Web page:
Personal opinion on where AMC (NYSE:AMC) stock is headed largely depends upon investment style. Both camps are correct.
For traders, there’s many reasons to believe that AMC shares could move upward quickly again at any given time. Simply glance over its price chart movement throughout this year and there’s little arguing that AMC has been anything but explosive.
It has gone from $2 to $55 year-to-date appreciating by an astounding 2,650% in that period. And during that run up it has seen multiple instances during which it doubled and even quadrupled in the span of 24 hours. Bullish traders have every reason to believe that shares could make them rich overnight. You really can’t argue against the potential.
Investors with a long-term strategy, like me, will simply point to the fundamental indicators for AMC. The picture that they paint is clear: AMC stock is in big trouble.
Choose The Conservative Approach
The conservative approach is the one that considers where AMC is going based on its fundamentals.
Before even diving into those results, let me share something with you. As I searched around for AMC’s latest earnings release something was abundantly clear: The company doesn’t make it easy to access its Q1 results.
The link is buried in text which isn’t highlighted. Once you find that, you then have to dig deeper just to get into actual numbers regarding its business. I’m implying of course that AMC doesn’t want investors to dig deep because it knows how dire its situation is.
AMC wants investors to believe that its woes are rooted in the pandemic. Q1 revenues in 2020 hit $941.5 million. That was mostly prior to the onset of Covid-19 and the shuttering of everything. A year later those revenues had fallen to $148.3 million. The argument would then go that once things pick up and theaters reopen AMC should be fine.
AMC Stock Cannot Blame the Pandemic
The truth is that AMC cannot blame the pandemic for its troubles. In Q1 ‘20 its $941.5 million in revenues led to a $2.176 billion loss. In Q1 ‘21 its $148.3 million in revenues led to a $567.2 million loss. So it was already in deep trouble before Covid-19 broke out.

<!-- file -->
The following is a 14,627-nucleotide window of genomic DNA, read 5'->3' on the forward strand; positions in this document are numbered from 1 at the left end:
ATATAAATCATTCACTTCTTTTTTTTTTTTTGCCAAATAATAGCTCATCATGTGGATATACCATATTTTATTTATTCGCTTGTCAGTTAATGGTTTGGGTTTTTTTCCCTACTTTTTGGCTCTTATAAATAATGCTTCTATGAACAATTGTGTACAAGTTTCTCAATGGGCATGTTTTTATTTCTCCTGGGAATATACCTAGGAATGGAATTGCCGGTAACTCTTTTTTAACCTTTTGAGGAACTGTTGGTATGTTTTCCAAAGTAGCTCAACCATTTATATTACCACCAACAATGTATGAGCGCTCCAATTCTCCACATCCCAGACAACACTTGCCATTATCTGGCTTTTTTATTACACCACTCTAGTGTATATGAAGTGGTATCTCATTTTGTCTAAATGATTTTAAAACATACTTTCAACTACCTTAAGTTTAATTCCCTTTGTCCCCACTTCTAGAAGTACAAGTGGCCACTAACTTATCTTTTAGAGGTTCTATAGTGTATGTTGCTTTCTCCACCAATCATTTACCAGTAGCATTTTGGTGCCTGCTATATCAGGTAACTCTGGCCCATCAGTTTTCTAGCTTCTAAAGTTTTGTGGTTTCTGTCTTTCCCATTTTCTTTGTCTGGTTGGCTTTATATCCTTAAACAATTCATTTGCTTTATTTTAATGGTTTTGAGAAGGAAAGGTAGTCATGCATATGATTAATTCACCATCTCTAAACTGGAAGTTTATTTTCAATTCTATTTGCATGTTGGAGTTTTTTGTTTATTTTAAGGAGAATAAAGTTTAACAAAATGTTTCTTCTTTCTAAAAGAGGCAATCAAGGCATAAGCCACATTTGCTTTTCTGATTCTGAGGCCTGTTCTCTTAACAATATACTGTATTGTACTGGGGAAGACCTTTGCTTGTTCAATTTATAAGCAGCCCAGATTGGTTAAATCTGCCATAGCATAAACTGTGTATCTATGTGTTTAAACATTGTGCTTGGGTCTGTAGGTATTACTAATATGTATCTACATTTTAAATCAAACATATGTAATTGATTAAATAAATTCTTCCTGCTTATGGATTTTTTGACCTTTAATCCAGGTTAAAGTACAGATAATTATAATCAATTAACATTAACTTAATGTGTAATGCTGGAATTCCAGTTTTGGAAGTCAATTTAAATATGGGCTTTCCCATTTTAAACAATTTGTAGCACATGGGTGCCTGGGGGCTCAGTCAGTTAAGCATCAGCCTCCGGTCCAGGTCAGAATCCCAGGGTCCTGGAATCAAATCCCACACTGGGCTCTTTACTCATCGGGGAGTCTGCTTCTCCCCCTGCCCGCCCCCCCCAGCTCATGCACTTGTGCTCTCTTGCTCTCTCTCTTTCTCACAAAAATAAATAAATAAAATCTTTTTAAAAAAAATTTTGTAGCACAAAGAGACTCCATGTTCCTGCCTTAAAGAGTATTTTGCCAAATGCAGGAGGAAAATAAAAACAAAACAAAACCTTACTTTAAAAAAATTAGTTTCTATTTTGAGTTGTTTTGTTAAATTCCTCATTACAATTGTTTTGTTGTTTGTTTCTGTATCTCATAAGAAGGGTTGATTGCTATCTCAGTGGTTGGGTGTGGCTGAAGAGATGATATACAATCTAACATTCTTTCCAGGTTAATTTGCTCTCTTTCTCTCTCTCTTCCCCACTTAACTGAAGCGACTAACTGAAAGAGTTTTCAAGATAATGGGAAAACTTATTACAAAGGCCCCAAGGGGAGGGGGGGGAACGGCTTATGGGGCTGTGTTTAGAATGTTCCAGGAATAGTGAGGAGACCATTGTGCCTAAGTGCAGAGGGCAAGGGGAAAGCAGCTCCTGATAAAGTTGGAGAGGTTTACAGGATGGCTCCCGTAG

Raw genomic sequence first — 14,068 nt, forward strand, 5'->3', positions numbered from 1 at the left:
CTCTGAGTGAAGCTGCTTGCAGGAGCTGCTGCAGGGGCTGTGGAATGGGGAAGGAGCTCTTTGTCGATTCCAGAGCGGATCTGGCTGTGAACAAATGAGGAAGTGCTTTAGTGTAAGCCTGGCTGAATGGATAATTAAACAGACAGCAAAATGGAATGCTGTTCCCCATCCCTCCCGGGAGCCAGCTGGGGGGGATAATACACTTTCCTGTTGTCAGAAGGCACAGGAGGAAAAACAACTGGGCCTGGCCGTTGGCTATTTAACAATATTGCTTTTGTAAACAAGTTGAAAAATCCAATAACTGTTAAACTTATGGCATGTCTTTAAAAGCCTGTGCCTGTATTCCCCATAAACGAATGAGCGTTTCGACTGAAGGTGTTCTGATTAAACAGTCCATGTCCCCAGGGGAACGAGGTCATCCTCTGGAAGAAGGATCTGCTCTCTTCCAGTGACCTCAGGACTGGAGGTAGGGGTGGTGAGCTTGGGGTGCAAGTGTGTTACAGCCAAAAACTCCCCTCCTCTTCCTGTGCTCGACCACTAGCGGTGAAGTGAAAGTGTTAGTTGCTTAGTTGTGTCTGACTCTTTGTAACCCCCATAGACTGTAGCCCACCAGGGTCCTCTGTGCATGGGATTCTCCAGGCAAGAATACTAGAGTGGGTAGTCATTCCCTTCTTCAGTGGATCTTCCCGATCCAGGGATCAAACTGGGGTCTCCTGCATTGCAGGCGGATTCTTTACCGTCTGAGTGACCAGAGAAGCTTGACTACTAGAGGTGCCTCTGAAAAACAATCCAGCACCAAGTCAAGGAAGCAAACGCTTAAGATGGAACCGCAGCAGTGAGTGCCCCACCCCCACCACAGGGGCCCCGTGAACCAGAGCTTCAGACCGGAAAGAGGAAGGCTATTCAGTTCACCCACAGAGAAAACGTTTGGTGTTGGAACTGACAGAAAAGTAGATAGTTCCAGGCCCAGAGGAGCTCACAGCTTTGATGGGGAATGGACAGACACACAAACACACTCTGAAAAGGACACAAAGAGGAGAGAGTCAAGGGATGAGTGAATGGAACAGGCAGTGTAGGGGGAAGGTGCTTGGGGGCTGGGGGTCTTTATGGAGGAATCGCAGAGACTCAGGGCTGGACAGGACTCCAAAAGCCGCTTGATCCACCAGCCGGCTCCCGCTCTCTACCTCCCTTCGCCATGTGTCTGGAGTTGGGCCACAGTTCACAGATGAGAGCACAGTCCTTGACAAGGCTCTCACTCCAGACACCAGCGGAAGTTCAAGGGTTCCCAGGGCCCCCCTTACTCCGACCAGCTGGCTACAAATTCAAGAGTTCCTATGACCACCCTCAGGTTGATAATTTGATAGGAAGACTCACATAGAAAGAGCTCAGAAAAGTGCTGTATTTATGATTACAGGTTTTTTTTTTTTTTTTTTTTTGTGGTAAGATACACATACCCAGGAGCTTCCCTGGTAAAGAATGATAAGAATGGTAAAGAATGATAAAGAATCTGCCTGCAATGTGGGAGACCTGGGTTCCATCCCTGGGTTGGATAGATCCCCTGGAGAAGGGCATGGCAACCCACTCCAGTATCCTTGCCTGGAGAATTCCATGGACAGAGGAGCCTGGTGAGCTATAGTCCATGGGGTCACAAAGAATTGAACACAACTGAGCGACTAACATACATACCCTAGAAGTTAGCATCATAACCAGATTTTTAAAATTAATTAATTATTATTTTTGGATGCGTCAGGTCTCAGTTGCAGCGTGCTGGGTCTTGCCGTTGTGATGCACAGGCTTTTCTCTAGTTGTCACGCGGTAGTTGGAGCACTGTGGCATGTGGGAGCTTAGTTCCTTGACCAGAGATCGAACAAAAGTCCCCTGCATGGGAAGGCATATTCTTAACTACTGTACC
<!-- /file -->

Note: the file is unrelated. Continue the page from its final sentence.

The only leeway investors can give the company is that Covid-19 has increased AMC’s already large losses. This is true because it went from incurring a $2.31 loss for every $1 of revenue in Q1 ‘20 to incurring a $3.82 loss for every $1 of revenue in Q1 ‘21.
In either case AMC shares represent a losing proposition.
The thrust of those figures is clear: Sooner or later AMC is going to drop precipitously. Redditors and other message board pundits can’t hold it up forever. But as long as they do AMC is going to continue to do what it has done and issue shares for liquidity’s sake.
Keeping Itself Afloat
Since releasing less than stellar Q1 results on May 6, AMC has undertaken three separate equity capital raises. The company raised $428 million from 43 million at-the-market shares on May 13. Then, on June 1, AMC sold 8.5 million shares to Mudrick Capital for 230.5 million. And two days later it would raise an additional $587.4 million from 11.55 million at-the-market shares.
The positive is that AMC upped its liquidity by roughly $1.245 billion in the span of a few weeks. The alternate side of that though is that AMC added 63.05 million more mouths to feed from its pot of earnings.
Those 63.05 million newly issued shares bring the number of shares outstanding to 501.78 million. Those who had shares prior can count on receiving a smaller distribution moving forward. In other words, dilution.
The only argument against AMC’s continued decline is that it will experience a revival based on the reopening of the economy. I wouldn’t count on the long-term decline in movie going to suddenly do an about face. Any short term increases are a result of cooped up people and their desire to feel human again.
Short term bets against that fate could absolutely be right, but the longer-term truth remains for AMC.
On the date of publication, Alex Sirois did not have (either directly or indirectly) any positions in the securities mentioned in this article. The opinions expressed in this article are those of the writer, subject to the InvestorPlace.com Publishing Guidelines.